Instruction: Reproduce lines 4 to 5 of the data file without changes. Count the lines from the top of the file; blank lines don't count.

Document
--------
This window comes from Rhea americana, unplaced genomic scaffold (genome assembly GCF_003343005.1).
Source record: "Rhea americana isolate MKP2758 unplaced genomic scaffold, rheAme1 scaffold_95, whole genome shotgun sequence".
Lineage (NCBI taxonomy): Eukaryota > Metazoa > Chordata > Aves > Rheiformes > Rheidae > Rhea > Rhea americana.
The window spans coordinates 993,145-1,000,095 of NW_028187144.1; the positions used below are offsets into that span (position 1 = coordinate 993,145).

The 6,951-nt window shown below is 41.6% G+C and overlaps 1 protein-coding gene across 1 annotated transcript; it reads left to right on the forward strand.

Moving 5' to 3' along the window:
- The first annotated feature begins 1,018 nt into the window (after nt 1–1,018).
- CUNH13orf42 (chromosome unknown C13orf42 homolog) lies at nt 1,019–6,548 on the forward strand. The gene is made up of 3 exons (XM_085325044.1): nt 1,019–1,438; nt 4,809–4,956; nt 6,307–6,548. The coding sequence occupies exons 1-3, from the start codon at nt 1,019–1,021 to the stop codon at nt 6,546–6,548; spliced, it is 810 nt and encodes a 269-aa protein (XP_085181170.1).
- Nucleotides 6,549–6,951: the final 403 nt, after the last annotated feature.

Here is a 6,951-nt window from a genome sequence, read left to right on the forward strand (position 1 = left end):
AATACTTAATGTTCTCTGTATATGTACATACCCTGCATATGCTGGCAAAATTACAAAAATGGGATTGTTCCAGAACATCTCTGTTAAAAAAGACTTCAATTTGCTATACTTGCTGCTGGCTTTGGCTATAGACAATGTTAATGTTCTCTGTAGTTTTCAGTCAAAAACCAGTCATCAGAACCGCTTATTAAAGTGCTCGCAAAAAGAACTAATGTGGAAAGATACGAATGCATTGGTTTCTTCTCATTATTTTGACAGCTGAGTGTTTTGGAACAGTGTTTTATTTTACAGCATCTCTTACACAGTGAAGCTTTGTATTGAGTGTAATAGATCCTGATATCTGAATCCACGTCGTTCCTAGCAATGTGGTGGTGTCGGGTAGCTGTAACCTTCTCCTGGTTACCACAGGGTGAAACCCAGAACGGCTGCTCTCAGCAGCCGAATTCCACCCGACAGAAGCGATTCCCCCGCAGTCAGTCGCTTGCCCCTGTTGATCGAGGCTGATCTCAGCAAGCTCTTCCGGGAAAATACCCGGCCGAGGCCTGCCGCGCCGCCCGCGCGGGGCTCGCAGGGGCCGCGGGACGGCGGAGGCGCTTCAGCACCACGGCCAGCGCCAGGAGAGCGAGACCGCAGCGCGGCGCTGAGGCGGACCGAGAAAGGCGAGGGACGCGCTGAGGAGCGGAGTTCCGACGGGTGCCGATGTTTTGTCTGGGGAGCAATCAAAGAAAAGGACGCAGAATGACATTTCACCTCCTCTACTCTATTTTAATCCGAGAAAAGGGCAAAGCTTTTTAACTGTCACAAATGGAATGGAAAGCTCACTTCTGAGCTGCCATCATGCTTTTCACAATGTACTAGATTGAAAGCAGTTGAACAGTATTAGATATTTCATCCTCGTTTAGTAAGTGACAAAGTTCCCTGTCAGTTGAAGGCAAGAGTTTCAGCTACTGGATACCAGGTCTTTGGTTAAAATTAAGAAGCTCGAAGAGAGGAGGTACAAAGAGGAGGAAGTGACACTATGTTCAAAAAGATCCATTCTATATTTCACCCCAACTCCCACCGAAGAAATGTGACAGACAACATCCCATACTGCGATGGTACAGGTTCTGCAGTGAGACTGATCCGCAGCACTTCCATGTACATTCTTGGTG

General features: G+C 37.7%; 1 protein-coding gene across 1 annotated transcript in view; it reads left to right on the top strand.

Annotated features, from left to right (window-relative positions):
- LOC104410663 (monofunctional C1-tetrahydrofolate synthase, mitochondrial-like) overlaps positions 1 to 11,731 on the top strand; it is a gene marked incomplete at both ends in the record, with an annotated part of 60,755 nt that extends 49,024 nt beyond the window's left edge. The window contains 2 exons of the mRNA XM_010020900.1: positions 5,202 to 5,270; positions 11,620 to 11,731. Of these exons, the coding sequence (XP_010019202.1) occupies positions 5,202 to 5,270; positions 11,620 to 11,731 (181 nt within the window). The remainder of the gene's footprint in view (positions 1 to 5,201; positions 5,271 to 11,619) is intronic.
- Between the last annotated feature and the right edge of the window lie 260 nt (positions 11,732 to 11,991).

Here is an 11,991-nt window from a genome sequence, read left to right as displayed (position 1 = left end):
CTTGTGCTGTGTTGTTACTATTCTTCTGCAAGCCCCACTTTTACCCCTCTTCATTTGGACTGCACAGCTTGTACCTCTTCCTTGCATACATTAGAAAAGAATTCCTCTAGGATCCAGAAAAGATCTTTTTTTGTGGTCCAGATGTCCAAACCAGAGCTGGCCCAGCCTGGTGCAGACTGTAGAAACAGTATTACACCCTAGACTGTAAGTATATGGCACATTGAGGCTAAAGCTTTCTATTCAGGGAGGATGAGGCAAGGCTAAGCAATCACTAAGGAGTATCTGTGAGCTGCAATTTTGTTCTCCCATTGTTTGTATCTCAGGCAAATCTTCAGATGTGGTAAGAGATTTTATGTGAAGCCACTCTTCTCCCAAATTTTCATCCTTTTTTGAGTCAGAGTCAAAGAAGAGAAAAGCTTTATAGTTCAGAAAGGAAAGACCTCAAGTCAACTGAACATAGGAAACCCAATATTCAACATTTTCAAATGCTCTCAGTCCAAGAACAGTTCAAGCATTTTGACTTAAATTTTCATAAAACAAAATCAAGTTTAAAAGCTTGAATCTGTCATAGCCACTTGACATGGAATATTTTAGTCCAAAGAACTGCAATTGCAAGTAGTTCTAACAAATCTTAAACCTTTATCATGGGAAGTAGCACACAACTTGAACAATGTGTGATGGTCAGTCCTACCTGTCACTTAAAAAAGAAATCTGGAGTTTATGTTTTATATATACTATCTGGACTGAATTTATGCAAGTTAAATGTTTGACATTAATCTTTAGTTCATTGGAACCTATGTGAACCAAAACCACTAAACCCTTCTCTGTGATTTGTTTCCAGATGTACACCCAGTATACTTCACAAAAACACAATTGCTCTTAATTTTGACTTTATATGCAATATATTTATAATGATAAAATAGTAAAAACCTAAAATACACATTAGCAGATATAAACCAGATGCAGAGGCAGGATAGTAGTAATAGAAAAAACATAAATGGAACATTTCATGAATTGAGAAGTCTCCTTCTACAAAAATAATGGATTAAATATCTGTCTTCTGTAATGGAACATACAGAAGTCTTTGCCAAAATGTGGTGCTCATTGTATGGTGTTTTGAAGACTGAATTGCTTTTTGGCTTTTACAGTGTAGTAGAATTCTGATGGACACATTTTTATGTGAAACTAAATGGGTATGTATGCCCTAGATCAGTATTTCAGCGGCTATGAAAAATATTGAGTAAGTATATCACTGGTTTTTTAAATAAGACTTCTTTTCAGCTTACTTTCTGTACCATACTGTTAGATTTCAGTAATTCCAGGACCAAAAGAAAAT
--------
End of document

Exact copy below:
The window spans coordinates 993,145-1,000,095 of NW_028187144.1; the positions used below are offsets into that span (position 1 = coordinate 993,145).

The 6,951-nt window shown below is 41.6% G+C and overlaps 1 protein-coding gene across 1 annotated transcript; it reads left to right on the forward strand.